Facebook has developed its own modular, software-defined top-of-rack switch, which it's releasing through the Open Compute Project. Rackspace has one of those "dedicated server as a cloud" products. Amazon has more SSDs in the Elastic Block Store.
Sprin-T - no deal means 700MHz buy; seven days' free iPhone; Sprint rural roaming; VZW to buy DISH spectrum?
If the Sprin-T deal falls through, T-Mobile plans to spend its $2bn break fee on 700MHz spectrum. You do occasionally wonder if some people at T-Mo would rather have the break fee than the deal; it must be the memory of the AT&T no-deal.
T-EO John Legere, meanwhile, picked a fight about the Amazon Fire, claiming that it was going to be as big a flop as the HTC "Facebook phone", also an AT&T exclusive. He also announced that anyone with a credit card could come into a T-Store and try out an iPhone 5S for seven days, service included. T-Mo will take a $700 pre-authorisation to stop the phones walking. (Among other things, it sounds like a great idea if you're visiting the States briefly.)
Sprint has signed up a dozen rural carriers to its LTE roaming program.
Verizon Wireless may be looking at buying DISH's 2GHz spectrum. How are the mighty fallen! Once the Satellite Cowboy Charlie Ergen did battle with the Samurai Son. Today, he faces the sale of his spectrum to the clone armies of the Bell empire.
Remember when Verizon wanted to turn off the phones on Fire Island? After the epic row, the installers have arrived to start deploying FiOS.
Netflix: paid peering contributes nothing to our prices; FCC fingers Cogent peering in the great video wars; cable and fibre deliver; national roaming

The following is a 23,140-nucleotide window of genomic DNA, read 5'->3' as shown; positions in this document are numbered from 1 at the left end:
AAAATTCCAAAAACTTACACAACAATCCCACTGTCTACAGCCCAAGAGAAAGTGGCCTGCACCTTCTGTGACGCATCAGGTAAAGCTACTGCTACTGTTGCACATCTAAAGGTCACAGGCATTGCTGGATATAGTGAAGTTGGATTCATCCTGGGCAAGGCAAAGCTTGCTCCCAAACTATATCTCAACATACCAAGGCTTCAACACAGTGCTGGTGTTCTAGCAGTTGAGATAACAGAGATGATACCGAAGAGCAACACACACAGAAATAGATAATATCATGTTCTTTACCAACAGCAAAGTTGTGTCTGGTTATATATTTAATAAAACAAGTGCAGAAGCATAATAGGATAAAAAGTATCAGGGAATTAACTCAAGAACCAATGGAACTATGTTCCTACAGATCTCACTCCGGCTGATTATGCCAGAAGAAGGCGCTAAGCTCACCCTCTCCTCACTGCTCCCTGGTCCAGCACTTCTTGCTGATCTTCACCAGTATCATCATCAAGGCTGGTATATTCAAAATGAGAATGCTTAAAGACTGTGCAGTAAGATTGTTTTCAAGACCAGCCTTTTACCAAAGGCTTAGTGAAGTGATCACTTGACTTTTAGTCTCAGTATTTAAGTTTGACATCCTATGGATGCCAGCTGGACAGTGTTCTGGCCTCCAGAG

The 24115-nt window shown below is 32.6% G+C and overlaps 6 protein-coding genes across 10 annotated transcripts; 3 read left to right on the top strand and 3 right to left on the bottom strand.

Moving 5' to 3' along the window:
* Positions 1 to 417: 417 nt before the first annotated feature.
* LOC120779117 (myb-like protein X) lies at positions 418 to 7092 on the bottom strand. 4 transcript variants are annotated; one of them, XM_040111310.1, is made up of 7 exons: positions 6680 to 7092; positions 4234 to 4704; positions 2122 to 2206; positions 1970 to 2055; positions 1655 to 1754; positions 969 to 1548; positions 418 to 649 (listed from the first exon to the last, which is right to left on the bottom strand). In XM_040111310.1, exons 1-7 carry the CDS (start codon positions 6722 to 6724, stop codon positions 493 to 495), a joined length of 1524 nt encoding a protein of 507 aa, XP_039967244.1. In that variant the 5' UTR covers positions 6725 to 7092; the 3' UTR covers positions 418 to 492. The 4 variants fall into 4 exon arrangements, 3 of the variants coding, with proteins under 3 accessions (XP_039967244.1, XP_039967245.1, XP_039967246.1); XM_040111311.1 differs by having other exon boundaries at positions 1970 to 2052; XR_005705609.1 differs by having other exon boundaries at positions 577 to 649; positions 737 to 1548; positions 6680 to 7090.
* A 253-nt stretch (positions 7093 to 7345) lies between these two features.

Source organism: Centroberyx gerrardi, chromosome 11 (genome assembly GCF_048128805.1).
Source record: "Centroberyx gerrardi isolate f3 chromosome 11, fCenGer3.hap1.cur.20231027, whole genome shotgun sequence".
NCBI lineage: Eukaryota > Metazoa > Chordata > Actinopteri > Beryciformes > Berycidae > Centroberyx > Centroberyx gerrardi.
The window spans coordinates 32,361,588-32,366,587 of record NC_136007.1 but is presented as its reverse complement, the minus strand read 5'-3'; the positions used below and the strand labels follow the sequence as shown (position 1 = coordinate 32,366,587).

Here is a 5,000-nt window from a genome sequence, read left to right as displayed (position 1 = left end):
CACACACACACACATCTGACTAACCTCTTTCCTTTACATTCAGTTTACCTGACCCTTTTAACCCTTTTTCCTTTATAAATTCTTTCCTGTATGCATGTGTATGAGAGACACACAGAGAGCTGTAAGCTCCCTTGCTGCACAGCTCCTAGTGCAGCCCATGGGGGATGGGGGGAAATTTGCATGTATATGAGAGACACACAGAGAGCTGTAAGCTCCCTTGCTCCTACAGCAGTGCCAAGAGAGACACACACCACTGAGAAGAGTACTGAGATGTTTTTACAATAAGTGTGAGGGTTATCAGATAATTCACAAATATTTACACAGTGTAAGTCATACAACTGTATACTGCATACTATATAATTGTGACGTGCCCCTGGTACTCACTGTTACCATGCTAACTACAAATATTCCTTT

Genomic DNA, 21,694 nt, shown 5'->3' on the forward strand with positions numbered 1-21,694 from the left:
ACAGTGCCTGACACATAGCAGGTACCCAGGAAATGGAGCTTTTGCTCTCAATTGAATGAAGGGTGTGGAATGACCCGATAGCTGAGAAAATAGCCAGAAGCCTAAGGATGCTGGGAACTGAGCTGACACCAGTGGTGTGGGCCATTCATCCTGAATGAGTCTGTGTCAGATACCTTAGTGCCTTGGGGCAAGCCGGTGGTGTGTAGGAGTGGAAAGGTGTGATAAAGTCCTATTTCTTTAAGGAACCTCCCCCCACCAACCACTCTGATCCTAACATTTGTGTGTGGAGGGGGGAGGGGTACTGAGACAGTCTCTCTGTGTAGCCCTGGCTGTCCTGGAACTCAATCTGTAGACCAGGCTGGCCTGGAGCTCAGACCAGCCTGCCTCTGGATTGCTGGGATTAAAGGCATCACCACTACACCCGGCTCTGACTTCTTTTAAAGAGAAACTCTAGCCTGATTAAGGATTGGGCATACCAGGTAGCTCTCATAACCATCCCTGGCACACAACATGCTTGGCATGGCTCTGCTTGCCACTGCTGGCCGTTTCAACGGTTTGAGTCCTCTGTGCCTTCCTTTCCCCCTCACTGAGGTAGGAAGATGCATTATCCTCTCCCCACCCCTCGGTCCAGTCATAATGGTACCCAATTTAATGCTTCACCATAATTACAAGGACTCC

Is all the arguing about paid peering much ado about nothing? Here's a Netflix exec saying that the costs of interconnection are so small that they don't represent any meaningful percentage of their prices to the the customer. By extension, they also can't represent a meaningful percentage of telco revenue. So perhaps we can all go home.
The FCC official blog thinks so, too. Based on the latest release of its Measuring Broadband America report, it comes out and points the finger:
In particular, we found significant drops in broadband performance during a period when Cogent, an Internet backbone provider, reportedly was having disputes with various ISPs.
Unfortunately, our speed test for the report only measures our sample of consumers connecting to a few other points on the Internet, and it cannot accurately gauge the scope of a network congestion problem. As far as we can tell, this problem only appeared in tests using Cogent links. Furthermore, our research indicates that the issue was "path specific," i.e., it only affected users when they tried to access certain content or data over certain network paths.